United States District Court, D. South Carolina
REPORT AND RECOMMENDATION
J. GOSSETT UNITED STATES MAGISTRATE JUDGE.
plaintiff, Glen Keith LaConey, a self-represented state
pretrial detainee, files this action in forma
pauperis under 28 U.S.C. § 1915 and § 1915A.
This matter is before the court pursuant to 28 U.S.C. §
636(b) and Local Civil Rule 73.02(B)(2) (D.S.C.). Having
reviewed the Complaint in accordance with applicable law, the
court concludes that it should be summarily dismissed without
issuance and service of process.
indicates he is currently being held in the Alvin S. Glenn
Detention Center in Richland County, South Carolina, on state
criminal charges of harassment in the first degree and
threatening the use of destructive devices. (Compl., ECF No.
1 at 10.) He indicates he was arrested on July 3, 2014 and
released on bond on October 3, 2014. (Id.) Plaintiff
was indicted on November 12, 2014. (Id.) Plaintiff
was appointed a public defender. (Id.) Trials for
his charges were originally set for December 7, 2015 and May
31, 2016, but were delayed for unknown reasons.
21, 2016, Plaintiff's bond was revoked and a competency
hearing was ordered by Defendant Judge R. Knox McMahon, after
he originally rejected the State's multiple requests for
a competency hearing. (Id. at 11.) On August 1,
2016, Plaintiff submitted to a competency examination.
(Id.) Plaintiff claims that the bond revocation and
competency hearing were “designed to oppress and to
coerce [Plaintiff] into a plea arrangement which [Plaintiff]
has persistently rejected.” (Id.) A competency
hearing was scheduled for February 2, 2018, despite the fact
that a trial date was set for November 7, 2016. (Id.
at 12.) On November 7, 2016, Plaintiff was transported to
court, expecting a trial, but instead was taken to the
probate court to be screened for participation in a mental
health court program. (Id.) Plaintiff alleges the
mental health court program was “pretext designed to
induce” him into a plea agreement. (Id.)
August 31, 2017, Defendant Judge Newman denied
Plaintiff's motion for reinstatement of bond.
(Id.) On February 2, 2018, Judge Newman held a
competency hearing and found Plaintiff competent to stand
trial. (Id. at 14.) Plaintiff's trial was
scheduled for the week of June 11, 2018. (Id.)
Plaintiff alleges the case has not been officially docketed
for trial, the State has not produced discovery, and
Plaintiff has not been “formally arraigned.”
raises numerous allegations of unlawful actions in this state
criminal proceeding. Plaintiff claims the delay in holding a
trial on his charges violates his constitutional right to a
speedy trial, is presumptively prejudicial, and is intended
to “oppress and coerce” him into a plea
agreement. (Id. at 16.) Plaintiff contends that the
officers of the Richland County Court of General Sessions
should be disqualified from and conflicted out of his case,
and any actions they have taken are null and
void. (Id. at 17.) Thus, he argues his
right to a trial before a fair and impartial tribunal has
been compromised. (Id.) He alleges error in the
trial court's findings in the competency hearing and
revocation hearing. (Id. at 20.) He argues that his
detention is unlawful under the Equal Protection and Due
Process Clauses. (Id.) He argues that Judge
McMahon's order appointing counsel is null and void, and
in violation of his right to counsel, due process, and equal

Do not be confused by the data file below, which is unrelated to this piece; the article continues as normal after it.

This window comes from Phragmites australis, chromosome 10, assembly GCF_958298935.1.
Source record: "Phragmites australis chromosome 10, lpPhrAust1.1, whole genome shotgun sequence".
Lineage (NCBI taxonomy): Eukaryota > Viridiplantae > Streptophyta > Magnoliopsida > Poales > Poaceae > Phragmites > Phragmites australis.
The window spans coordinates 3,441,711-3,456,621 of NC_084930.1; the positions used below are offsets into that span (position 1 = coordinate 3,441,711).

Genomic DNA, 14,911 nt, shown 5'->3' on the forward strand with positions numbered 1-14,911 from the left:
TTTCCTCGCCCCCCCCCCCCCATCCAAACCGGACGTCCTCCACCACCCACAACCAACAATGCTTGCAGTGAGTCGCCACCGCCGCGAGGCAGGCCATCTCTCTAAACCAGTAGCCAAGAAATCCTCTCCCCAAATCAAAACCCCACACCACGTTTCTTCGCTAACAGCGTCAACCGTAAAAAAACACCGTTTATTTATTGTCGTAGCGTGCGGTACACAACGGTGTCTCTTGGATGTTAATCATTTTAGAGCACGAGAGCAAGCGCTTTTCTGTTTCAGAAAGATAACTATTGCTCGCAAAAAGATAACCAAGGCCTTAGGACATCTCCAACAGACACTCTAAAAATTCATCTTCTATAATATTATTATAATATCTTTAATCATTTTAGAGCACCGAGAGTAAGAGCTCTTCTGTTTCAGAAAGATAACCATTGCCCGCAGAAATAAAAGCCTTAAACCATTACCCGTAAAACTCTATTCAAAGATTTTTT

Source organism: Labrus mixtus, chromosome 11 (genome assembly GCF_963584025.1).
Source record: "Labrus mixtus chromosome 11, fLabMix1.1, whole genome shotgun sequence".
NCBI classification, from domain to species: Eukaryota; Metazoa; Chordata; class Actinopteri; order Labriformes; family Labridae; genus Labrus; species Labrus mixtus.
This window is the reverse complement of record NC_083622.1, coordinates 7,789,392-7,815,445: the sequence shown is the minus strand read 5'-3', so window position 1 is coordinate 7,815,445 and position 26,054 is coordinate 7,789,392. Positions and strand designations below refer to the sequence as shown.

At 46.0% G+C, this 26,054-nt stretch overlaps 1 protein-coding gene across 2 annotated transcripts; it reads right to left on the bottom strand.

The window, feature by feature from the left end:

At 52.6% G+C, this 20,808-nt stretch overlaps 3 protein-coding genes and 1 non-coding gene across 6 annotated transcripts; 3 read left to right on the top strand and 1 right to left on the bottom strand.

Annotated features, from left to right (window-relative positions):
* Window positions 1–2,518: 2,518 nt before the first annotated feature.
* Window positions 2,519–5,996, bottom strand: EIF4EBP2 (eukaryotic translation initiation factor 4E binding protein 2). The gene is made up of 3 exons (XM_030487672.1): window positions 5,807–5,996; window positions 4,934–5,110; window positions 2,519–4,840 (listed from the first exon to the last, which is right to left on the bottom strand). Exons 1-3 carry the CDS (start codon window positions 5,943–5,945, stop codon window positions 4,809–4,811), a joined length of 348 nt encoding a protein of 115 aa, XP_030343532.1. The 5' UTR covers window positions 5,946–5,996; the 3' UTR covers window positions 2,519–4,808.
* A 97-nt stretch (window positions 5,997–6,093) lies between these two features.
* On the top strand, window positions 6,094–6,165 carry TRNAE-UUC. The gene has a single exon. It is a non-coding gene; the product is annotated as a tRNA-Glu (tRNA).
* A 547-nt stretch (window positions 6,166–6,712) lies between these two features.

protection. (Id.) He further alleges that all of the
defendants participated in a conspiracy to violate his civil
rights. (Id.) He claims the State's failure to
produce discovery violated his right to due process and equal
relief from this court, Plaintiff seeks immediate release
from detention, vacation of the trial court's order
appointing counsel, dismissal of his indictments, and to
enjoin the trial court from entertaining further proceedings.
(Id. at 22.) Alternatively, he seeks a change of
venue because of the delay in receiving a trial.
(Id.) Plaintiff also seeks monetary damages against
the defendants. (Id.)
Standard of Review
established local procedure in this judicial district, a
careful review has been made of the pro se Complaint
pursuant to the procedural provisions of the Prison
Litigation Reform Act (“PLRA”), Pub. L. No.
104-134, 110 Stat. 1321 (1996), including 28 U.S.C. §
1915 and 28 U.S.C. § 1915A. The Complaint has been filed
pursuant to 28 U.S.C. § 1915, which permits an indigent
litigant to commence an action in federal court without
prepaying the administrative costs of proceeding with the
lawsuit, and is also governed by 28 U.S.C. § 1915A,
which requires the court to review a complaint filed by a
prisoner that seeks redress from a governmental entity or
officer or employee of a governmental entity. See McLean
v. United States, 566 F.3d 391 (4th Cir. 2009). Section
1915A requires, and § 1915 allows, a district court to
dismiss the case upon a finding that the action is frivolous,
malicious, fails to state a claim on which relief may be
granted, or seeks monetary relief against a defendant who is
immune from such relief. 28 U.S.C. § 1915(e)(2)(B); 28
U.S.C. § 1915A(b).
court is required to liberally construe pro se
complaints, which are held to a less stringent standard than
those drafted by attorneys. Erickson v. Pardus, 551
U.S. 89, 94 (2007); King v. Rubenstein, 825 F.3d
206, 214 (4th Cir. 2016). Nonetheless, the requirement of
liberal construction does not mean that the court can ignore
a clear failure in the pleading to allege facts which set
forth a claim cognizable in a federal district court. See
Weller v. Dep't of Soc. Servs., 901 F.2d 387 (4th
Cir. 1990); see also Ashcroft v. Iqbal, 556 U.S.
662, 684 (2009) (outlining pleading requirements under Rule 8
of the Federal Rules of Civil Procedure for “all civil
Equitable and ...